In the Journals

Maternal smoking increases obesogenic eating behaviors in offspring

Maternal nicotine dependence may be a “transdiagnostic risk factor” that can predict obesogenic eating behaviors in offspring such as child food responsiveness and emotional overeating, according to findings published in Pediatric Obesity.

“Evidence is building that rewarding aspects of addictive substances overlap with those of processed foods high in refined carbohydrates and fat — foods that are now widely available in the ‘toxic’ food environment and that promote obesogenic eating,” Jenna R. Cummings, PhD, a research fellow in the department of psychology at the University of Michigan, and colleagues wrote in the study background. “Thus, children of parents (especially mothers) who smoke may also be vulnerable to obesogenic eating.”

In an archival data analysis, Cummings and colleagues evaluated data from 50 children recruited from the Head Start program who participated in four waves of the Appetite, Behavior and Cortisol study at age 4, 6, 8 and 10 years. At wave four, caretakers reported on nicotine dependence; the study’s final sample was restricted to children who had a mother who reported nicotine dependence. Maternal nicotine dependence was assessed with the Fagerstrom Test for Nicotine Dependence, which measures current symptoms of substance use disorder specific to smoking. Child eating behavior was assessed with the 35-item Child Eating Behavior Questionnaire.

After adjusting for child age, child biological sex and family incometoneeds ratio, researchers found that more severe maternal nicotine dependence was associated with greater increases in child food responsiveness measurements (P = .014) and emotional overeating (P = .024) across 6 years. Researchers did not observe any associations between maternal nicotine dependence and decreases in child emotion undereating, satiety responsiveness and desire to drink during 6 years of follow-up.

“Maternal nicotine dependence may be a transdiagnostic risk factor that identifies children at risk for reward-driven, obesogenic eating behavior,” the researchers wrote. “Future research should identify the precise mechanisms by which this occurs.” – by Regina Schaffer

Disclosures: The authors report no relevant financial disclosures.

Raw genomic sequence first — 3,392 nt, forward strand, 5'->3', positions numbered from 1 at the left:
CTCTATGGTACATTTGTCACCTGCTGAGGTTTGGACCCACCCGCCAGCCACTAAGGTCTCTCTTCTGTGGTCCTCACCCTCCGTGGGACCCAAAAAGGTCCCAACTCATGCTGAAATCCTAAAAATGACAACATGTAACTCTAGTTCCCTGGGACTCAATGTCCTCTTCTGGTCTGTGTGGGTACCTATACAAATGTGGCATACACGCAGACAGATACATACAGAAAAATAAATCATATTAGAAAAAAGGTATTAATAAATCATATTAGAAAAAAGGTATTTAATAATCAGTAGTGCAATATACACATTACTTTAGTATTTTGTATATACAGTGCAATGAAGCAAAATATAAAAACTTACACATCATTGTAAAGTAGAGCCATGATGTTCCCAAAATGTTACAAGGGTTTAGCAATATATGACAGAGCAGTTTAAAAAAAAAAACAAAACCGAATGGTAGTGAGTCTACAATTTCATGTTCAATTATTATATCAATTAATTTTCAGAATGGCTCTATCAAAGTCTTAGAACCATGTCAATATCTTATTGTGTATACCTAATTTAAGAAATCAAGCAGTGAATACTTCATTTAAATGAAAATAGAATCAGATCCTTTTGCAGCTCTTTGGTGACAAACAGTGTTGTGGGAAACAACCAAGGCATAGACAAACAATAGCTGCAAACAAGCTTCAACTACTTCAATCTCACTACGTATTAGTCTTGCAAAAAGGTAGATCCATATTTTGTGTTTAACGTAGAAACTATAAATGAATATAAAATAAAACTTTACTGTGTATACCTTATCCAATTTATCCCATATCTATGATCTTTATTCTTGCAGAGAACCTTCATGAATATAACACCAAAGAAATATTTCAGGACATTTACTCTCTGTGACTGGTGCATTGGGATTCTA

Maternal nicotine dependence may be a “transdiagnostic risk factor” that can predict obesogenic eating behaviors in offspring such as child food responsiveness and emotional overeating, according to findings published in Pediatric Obesity.

“Evidence is building that rewarding aspects of addictive substances overlap with those of processed foods high in refined carbohydrates and fat — foods that are now widely available in the ‘toxic’ food environment and that promote obesogenic eating,” Jenna R. Cummings, PhD, a research fellow in the department of psychology at the University of Michigan, and colleagues wrote in the study background. “Thus, children of parents (especially mothers) who smoke may also be vulnerable to obesogenic eating.”

In an archival data analysis, Cummings and colleagues evaluated data from 50 children recruited from the Head Start program who participated in four waves of the Appetite, Behavior and Cortisol study at age 4, 6, 8 and 10 years. At wave four, caretakers reported on nicotine dependence; the study’s final sample was restricted to children who had a mother who reported nicotine dependence. Maternal nicotine dependence was assessed with the Fagerstrom Test for Nicotine Dependence, which measures current symptoms of substance use disorder specific to smoking. Child eating behavior was assessed with the 35-item Child Eating Behavior Questionnaire.

After adjusting for child age, child biological sex and family incometoneeds ratio, researchers found that more severe maternal nicotine dependence was associated with greater increases in child food responsiveness measurements (P = .014) and emotional overeating (P = .024) across 6 years. Researchers did not observe any associations between maternal nicotine dependence and decreases in child emotion undereating, satiety responsiveness and desire to drink during 6 years of follow-up.

“Maternal nicotine dependence may be a transdiagnostic risk factor that identifies children at risk for reward-driven, obesogenic eating behavior,” the researchers wrote. “Future research should identify the precise mechanisms by which this occurs.” – by Regina Schaffer

Disclosures: The authors report no relevant financial disclosures.